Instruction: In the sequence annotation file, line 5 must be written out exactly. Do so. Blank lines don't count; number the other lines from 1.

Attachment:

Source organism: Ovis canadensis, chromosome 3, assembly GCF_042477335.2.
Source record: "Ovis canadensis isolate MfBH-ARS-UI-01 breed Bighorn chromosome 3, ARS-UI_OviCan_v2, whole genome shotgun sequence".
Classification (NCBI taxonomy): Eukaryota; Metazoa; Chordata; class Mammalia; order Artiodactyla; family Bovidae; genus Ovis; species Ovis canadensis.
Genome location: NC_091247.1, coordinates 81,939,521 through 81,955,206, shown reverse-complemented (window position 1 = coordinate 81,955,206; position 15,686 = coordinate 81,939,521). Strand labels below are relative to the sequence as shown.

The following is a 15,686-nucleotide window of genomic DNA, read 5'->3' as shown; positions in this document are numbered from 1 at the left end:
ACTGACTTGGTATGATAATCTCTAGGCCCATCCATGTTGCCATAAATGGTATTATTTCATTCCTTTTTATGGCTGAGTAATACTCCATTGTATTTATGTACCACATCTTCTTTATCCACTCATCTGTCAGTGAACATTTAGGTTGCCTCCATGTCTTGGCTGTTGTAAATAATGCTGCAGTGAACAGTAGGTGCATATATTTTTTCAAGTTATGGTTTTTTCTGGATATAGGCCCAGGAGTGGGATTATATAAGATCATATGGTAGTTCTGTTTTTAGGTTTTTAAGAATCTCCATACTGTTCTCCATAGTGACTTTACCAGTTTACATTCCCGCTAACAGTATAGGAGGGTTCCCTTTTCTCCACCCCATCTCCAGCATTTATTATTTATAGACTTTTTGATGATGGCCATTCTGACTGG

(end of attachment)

The following is a 15,686-nucleotide window of genomic DNA, read 5'->3' as shown; positions in this document are numbered from 1 at the left end: